About the Author: Jim Yount has nearly two decades of financial experience, regularly assisting other financial advisors in effectively meeting client goals.
by James Yount
Best known for his novel The Tourist, which was a New York Times best seller, American author Olen Steinhauer remains one of the most interesting writers whom I have read. Born in Maryland, Steinhauer was raised in Virginia and subsequently attended college in Pennsylvania and Texas. He later moved to Boston to study for a Master of Fine Arts in Creative Writing at Emerson College and was awarded a Fulbright grant to live in Romania for a year after graduation. While in Romania, Steinhauer worked on a novel about the country’s 1989 revolution that he later used to secure a literary agent in New York. However, he was unable to find a publisher for the novel. Undaunted, Steinhauer began work on another historical novel, The Bridge of Sighs, which was published in 2003 to great critical acclaim. At the same time, Steinhauer relocated to Budapest, Hungary, where he continues to live and write. The Bridge of Sighs is the first in a five-novel series chronicling the development of a fictional Eastern European country from the 1940s to the 1980s. Steinhauer published the final book in the series, Victory Square, in 2007, which marked the beginning of a new trilogy that revolves around Milo Weaver. The first book in the Weaver trilogy, The Tourist, was published last year. The Tourist follows a secret CIA black ops branch known as the Tourists, focusing on Weaver’s exploits after he is blamed for the murder of his best friend and colleague. Weaver struggles to uncover the true plot behind his friend’s murder to protect his family while also grappling with his own disastrous past. The movie rights to The Tourist were purchased by George Clooney’s production company and the adaptation, which is rumored to feature Clooney as Weaver, is set to hit theaters in the near future. The second book in the Weaver trilogy, The Nearest Exit, was also recently released.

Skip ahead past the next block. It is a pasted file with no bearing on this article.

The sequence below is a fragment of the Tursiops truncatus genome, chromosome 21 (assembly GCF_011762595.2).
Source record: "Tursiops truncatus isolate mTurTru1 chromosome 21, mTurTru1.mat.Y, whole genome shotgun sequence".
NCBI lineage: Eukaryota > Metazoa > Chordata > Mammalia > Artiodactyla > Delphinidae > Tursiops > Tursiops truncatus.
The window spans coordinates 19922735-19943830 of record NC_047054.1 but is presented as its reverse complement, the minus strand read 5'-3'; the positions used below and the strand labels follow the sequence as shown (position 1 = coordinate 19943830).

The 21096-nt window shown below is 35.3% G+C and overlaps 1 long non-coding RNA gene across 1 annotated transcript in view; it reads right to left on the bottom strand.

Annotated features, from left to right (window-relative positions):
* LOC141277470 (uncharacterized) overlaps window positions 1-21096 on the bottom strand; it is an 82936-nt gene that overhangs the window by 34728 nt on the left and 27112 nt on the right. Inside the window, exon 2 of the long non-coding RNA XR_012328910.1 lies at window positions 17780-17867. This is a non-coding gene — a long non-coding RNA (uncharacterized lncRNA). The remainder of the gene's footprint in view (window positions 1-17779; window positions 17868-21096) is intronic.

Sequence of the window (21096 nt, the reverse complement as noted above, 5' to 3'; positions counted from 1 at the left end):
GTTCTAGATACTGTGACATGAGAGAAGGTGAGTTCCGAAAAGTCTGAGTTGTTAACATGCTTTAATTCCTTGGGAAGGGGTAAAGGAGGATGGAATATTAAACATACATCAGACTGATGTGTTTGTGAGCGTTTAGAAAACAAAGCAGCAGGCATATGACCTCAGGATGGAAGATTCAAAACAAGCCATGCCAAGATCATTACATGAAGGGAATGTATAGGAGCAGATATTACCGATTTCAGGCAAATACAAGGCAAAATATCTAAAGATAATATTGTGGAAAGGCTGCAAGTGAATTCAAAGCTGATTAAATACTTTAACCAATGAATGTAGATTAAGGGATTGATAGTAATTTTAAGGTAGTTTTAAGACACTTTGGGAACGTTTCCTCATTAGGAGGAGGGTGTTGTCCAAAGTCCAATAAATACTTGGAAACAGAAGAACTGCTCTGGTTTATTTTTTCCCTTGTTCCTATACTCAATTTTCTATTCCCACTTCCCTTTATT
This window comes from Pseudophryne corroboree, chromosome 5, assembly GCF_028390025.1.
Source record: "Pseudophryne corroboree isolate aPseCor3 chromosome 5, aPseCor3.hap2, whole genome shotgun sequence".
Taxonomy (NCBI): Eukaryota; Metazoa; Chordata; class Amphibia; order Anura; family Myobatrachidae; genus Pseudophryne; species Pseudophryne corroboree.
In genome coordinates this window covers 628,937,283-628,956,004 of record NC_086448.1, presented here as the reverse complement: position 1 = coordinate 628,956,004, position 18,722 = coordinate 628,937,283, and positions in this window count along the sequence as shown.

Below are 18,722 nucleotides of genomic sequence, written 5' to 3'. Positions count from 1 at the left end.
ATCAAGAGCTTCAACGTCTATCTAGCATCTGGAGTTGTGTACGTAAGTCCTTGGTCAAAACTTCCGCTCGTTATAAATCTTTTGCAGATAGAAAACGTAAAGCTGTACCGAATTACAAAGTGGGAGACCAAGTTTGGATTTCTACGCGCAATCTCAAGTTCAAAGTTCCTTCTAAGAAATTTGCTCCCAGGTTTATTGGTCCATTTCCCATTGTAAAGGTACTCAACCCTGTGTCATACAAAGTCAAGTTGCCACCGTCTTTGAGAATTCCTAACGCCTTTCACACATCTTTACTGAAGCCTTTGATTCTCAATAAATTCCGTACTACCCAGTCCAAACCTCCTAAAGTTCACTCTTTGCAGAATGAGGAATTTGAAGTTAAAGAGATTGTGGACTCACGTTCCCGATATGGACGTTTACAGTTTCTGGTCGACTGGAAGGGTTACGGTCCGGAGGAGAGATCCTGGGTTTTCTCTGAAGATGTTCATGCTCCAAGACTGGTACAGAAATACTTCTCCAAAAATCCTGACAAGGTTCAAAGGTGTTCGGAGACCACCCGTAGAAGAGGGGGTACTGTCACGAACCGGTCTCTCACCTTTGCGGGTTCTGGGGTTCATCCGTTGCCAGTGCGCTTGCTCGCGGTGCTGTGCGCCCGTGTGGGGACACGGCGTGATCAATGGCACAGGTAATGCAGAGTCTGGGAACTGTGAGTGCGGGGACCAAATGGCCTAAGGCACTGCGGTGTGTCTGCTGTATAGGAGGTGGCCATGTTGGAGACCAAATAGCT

by Jim Yount
My mother was a Catholic grade school teacher who taught me early to pursue my dreams. As I grew up, she constantly reminded me never to give up, which was a lesson I applied again and again throughout my life. With my mother’s guidance, I persevered with everything I did: school, work, athletics, and life in general. My mother did more than talk about this philosophy; she also lived it in every aspect of her life. By watching her, I learned what it meant to be a success. My mother taught me never to accept limitations and not to define myself based on boundaries imposed by others. She encouraged me to learn from my mistakes and to use failure as a springboard for greatness. It was my mother’s example that allowed me to start my financial services career in the early 1990s. I believe that what I do is making a difference in people’s lives by helping them to be financially successful. That’s something else my mother taught me: to make a difference. She set an example through her career as a teacher and in the care she put into making a difference in my life. My mother passed away from cancer and I miss her greatly. Still, her influence is evident in every aspect of my life. I owe one of my current passions to her. In her memory, I took her recipes and began baking her cookies during the holidays. It was like having a little piece of my mother with me. I’ve expanded my repertoire since my early baking efforts. Now I love trying new recipes and watching cooking shows, and I hope to travel to Italy to take cooking classes in the near future. Without my mother’s influence, I wouldn’t be all that I am today. She was my guiding light and I owe who I am to her. I truly believe that she lives on in me.